‘Hooded man' Francie McGuigan tells how he thought he was going to die while being interrogated
A MEMBER of a group of ex-internees known as the Hooded Men believed he was going to die during his interrogation 45 years ago.
The 14 Catholic men say they were tortured by members of the security forces after the introduction of internment in 1971.
At an event on Tuesday held near Toomebridge, former Hooded Man Francie McGuigan revealed that he thought he was not going to survive after being taken to a former British army base in Ballykelly in Co Derry for interrogation.
“I did not believe that I was going to get out this alive,” he said.
“I was going to be taken from here and my body dumped at the side of the road, I was going to be blown and (they would say) I was planting a bomb somewhere and it went off accidentally.”
The Hooded Men claim their treatment included being forced to listen to loud static noise and being deprived of sleep, food and water, as well as having to stand in stress positions and being beaten if they fell.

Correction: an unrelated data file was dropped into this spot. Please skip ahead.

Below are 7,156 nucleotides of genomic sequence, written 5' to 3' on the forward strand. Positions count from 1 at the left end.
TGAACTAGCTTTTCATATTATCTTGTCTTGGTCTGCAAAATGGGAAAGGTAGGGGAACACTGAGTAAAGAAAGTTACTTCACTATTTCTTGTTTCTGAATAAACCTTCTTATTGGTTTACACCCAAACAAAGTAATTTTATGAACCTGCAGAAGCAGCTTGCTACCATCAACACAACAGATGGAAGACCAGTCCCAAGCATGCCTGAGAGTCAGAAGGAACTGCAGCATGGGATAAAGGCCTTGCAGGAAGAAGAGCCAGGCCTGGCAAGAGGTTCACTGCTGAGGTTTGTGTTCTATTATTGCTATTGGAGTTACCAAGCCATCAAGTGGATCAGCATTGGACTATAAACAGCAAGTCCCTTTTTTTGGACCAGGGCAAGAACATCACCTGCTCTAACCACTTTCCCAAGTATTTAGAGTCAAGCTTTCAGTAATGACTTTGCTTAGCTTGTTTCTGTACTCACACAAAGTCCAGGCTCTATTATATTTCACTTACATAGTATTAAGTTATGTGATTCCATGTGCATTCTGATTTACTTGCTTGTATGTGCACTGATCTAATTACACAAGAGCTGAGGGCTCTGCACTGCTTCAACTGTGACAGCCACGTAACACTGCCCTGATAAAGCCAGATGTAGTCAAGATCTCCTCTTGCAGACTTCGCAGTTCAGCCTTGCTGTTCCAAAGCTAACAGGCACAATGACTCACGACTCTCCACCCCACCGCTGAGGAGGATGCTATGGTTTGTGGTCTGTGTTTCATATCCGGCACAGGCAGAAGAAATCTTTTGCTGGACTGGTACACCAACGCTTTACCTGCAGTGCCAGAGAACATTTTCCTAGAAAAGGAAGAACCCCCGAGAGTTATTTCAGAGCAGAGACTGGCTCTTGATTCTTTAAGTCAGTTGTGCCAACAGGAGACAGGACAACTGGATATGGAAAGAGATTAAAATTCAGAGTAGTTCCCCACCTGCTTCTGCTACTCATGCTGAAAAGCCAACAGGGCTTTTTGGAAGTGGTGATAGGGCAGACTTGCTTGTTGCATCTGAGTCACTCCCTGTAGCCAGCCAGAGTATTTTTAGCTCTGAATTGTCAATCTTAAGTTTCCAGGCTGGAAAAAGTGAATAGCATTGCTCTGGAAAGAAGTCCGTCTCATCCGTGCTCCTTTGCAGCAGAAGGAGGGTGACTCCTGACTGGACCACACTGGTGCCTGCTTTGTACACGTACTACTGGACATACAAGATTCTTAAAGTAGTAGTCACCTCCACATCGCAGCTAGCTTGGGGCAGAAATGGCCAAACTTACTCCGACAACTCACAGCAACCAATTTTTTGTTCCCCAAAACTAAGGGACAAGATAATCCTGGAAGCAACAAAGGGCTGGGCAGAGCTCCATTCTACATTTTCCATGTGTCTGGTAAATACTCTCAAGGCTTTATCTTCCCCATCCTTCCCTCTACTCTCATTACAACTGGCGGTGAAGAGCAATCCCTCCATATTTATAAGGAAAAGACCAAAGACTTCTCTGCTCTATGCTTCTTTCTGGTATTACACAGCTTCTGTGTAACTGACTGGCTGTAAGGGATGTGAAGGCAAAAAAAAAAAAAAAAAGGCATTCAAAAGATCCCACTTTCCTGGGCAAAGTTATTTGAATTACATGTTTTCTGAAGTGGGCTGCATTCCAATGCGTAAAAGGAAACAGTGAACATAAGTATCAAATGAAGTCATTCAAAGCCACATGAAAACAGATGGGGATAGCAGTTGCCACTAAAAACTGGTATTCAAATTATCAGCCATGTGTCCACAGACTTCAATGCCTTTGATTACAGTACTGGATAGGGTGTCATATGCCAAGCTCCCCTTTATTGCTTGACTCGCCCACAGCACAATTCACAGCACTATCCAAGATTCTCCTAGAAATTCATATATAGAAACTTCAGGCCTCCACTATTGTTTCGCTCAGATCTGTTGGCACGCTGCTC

Some of the men say they were thrown from helicopters, which they were told were hundreds of feet in the air but were just feet from the ground.
The series of talks have coincided with the republication of a 1974 by campaigning Catholic priest, Fr Raymond Murray, called the ‘Hooded Men: British torture in Ireland’, which gave details of their experience.
During the talk Fr Murray spoke about former 'hooded man' Pat Shivers, who was from Toome, and who died in 1985 aged just 54.
The father-of-five suffered a horrendous experience at the hands of his interrogators after being detained at his home in August 1971.
He later told Fr Murray how he was hooded, denied food and water, was beaten repeatedly and passed out during during interrogation.
In a statement given to Fr Murray at the time Mr Shivers said that at one point he imagined he had died.